Doing both regex match and assignment within a If loop?

Discussion in 'Python' started by Victor Hooi, Mar 29, 2013.

  1. Victor Hooi

    Victor Hooi Guest

    Hi,

    I have logline that I need to test against multiple regexes. E.g.:

    import re

    expression1 = re.compile(r'....')
    expression2 = re.compile(r'....')

    with open('log.txt') as f:
    for line in f:
    if expression1.match(line):
    # Do something - extract fields from line.
    elif expression2.match(line):
    # Do something else - extract fields from line.
    else:
    # Oh noes! Raise exception.

    However, in the "Do something" section - I need access to the match object itself, so that I can strip out certain fields from the line.

    Is it possible to somehow test for a match, as well as do assignment of the re match object to a variable?

    if expression1.match(line) = results:
    results.groupsdict()...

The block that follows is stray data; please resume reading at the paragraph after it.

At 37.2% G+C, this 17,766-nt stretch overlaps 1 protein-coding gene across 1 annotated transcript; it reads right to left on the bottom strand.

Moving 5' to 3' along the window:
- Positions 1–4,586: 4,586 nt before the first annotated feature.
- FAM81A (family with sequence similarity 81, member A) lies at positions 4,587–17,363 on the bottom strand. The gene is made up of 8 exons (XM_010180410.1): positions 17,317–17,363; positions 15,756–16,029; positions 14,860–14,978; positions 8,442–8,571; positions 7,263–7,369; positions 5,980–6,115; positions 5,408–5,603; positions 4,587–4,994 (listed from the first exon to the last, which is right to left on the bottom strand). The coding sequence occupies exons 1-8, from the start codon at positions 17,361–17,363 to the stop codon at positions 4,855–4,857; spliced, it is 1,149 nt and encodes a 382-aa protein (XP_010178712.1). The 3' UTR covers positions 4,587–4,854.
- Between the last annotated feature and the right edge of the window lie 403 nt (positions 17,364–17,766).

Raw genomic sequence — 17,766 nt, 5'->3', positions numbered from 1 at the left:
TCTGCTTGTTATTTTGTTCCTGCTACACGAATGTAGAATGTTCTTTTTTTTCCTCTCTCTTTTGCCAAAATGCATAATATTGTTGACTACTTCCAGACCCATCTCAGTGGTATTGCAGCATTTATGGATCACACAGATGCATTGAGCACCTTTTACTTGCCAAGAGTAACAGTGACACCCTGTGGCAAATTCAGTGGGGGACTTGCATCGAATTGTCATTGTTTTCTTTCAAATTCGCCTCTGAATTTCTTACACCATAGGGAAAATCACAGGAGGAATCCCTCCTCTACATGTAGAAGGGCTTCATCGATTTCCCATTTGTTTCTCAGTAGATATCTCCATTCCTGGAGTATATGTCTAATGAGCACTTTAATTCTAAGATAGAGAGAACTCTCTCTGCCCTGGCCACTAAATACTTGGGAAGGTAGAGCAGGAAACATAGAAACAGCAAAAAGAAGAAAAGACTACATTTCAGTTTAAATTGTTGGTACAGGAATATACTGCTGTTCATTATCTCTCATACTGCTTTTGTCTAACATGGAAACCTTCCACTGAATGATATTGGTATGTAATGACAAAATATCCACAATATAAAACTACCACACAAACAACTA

Obviously the above won't work - however, is there a Pythonic way to tackle this?

    What I'm trying to avoid is this:

    if expression1.match(line):
    results = expression1.match(line)

    which I assume would call the regex match against the line twice - and when I'm dealing with a huge amount of log lines, slow things down.

    Cheers,
    Victor
    Victor Hooi, Mar 29, 2013
    #1
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  2. Victor Hooi

    Chris Rebert Guest

    On Thu, Mar 28, 2013 at 9:00 PM, Victor Hooi <> wrote:
    > Hi,
    >
    > I have logline that I need to test against multiple regexes. E.g.:
    >
    > import re
    >
    > expression1 = re.compile(r'....')
    > expression2 = re.compile(r'....')
    >
    > with open('log.txt') as f:
    > for line in f:
    > if expression1.match(line):
    > # Do something - extract fields from line.
    > elif expression2.match(line):
    > # Do something else - extract fields from line.
    > else:
    > # Oh noes! Raise exception.
    >
    > However, in the "Do something" section - I need access to the match object itself, so that I can strip out certain fields from the line.
    >
    > Is it possible to somehow test for a match, as well as do assignment of the re match object to a variable?
    >